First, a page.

Marketing opportunities and constraints of indigenous handcrafters in Izinqoleni, rural KwaZulu-Natal.
Dube, End-of-Joy Silindele.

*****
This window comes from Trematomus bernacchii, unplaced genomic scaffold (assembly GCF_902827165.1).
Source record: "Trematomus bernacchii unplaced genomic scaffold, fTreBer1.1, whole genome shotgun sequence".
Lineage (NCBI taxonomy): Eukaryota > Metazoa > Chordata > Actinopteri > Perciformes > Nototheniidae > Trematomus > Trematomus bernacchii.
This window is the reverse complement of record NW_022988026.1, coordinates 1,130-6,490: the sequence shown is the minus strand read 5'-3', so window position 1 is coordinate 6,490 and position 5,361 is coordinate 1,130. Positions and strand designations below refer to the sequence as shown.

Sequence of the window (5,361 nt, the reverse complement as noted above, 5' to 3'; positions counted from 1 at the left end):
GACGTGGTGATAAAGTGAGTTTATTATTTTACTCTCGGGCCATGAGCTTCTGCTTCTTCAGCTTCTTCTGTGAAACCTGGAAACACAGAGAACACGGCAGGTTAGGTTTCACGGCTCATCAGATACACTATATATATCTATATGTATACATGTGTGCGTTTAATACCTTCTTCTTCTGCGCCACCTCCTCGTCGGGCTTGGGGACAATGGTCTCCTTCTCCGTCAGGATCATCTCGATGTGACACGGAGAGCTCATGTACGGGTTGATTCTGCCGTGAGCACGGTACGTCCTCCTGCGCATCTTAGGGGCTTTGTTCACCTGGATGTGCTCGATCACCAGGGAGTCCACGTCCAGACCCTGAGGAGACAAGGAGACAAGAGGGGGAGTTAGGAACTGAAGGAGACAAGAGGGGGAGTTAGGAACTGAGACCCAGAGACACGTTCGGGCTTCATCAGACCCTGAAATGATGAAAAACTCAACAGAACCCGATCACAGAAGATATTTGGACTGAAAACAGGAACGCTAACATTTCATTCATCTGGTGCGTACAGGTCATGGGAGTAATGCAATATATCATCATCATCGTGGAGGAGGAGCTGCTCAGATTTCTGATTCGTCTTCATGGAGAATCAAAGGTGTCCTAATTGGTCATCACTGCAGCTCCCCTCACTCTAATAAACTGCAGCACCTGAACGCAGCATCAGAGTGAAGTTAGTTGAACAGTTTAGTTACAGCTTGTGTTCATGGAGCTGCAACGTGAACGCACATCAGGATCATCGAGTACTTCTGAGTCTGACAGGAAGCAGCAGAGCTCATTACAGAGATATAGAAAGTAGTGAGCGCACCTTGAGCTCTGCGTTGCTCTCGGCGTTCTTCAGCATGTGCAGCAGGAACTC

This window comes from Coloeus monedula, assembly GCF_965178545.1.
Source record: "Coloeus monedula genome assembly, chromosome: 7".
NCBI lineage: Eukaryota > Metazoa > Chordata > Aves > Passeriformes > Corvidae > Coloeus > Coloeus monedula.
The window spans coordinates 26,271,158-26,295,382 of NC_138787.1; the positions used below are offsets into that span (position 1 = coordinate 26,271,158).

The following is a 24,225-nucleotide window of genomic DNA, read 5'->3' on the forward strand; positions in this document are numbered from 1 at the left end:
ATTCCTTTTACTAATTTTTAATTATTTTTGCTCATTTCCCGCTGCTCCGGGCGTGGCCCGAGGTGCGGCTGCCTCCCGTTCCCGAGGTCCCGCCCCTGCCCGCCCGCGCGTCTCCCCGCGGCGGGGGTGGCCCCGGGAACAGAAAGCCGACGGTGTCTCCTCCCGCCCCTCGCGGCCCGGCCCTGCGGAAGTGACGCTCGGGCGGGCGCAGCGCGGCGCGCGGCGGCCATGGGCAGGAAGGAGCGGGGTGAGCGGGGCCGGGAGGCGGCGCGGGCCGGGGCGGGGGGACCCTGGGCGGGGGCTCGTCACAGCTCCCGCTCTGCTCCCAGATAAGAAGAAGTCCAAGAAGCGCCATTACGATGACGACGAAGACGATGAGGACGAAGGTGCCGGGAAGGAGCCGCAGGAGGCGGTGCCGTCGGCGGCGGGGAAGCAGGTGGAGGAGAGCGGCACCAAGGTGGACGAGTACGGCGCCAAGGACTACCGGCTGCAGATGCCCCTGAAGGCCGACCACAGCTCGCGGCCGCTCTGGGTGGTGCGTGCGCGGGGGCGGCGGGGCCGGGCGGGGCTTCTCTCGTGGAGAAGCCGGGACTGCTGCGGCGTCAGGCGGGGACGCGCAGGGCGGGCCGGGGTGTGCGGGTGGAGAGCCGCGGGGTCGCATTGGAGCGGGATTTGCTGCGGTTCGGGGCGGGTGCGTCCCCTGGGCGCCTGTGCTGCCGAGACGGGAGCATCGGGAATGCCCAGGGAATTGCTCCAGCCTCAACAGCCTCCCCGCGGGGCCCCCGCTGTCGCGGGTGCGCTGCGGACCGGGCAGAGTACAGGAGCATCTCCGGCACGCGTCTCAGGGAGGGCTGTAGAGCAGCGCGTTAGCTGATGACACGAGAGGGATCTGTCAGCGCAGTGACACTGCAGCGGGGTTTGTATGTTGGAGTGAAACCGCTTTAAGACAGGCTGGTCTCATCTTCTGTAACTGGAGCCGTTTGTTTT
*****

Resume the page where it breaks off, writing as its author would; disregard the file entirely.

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In many cases rural crafters have had only limited exposure to the market economy and have little understanding of how it works. If the crafters are unable to market their products, then their efforts in making craft items are being wasted. It was for this reason that this study was undertaken. The study focused on indigenous handcraft (beadwork, basketry and leatherwork) owing to the fact that these kinds of crafts are widely produced in the area of Izinqoleni. The purpose of this study was to investigate the marketing opportunities of indigenous handcrafts, and highlight problems faced by crafters in Izinqoleni. To accomplish this, the study had to describe the productive functioning of individuals and group producers of indigenous handcraft, find out about the kinds of craft items produced, and understand what was required to produce crafts in sufficient quantities and appropriate quality for markets. It also had to identify such suitable markets and describe the market places in relation to access, requirements, and potential for economic returns of crafters, to identify the gaps in the relationships between present production by crafters and marketing requirements, identify the constraints on crafters and markets, and recommend remedial actions that need to be taken. For this study, in-depth interviews, focus group discussions, and personal observations were employed to obtain information. The target population of this study comprised of the individuals and group crafters, craft traders (formal and informal traders such as art and craft galleries, craft shops, farm stalls, Tourism Information Centre, beach/road side craft sellers) as well as the buyers of indigenous handcrafts (schools and Shembe religious groups). Ten individual crafters, two craft groups, seven informal craft traders, four formal craft traders, two schools and two Shembe groups participated in this study. The findings of this study indicated that, despite the constraints facing the crafters in Izinqoleni; both the individual and group crafters had great potential for producing marketable products, although groups had better opportunities in term of exposure to markets and other requirements than individuals. There was not a big difference between the craft items that were produced by the crafters of Izinqoleni and those that were available at the local craft outlets. The traders, however, did not obtain their goods from local crafters; they depended on the distant crafters for supply of indigenous handcrafts. Therefore, they were very positive in creating strong relationships with the local crafters, provided they conformed to the requirements of these markets. It was therefore recommended that the crafters form cooperatives so that they could become recognized and then be supported in every possible way. The Government policies should consider indigenous handcraft as a major contributor to the economy, and promote indigenous handcraft production and marketing by providing sufficient support and services.
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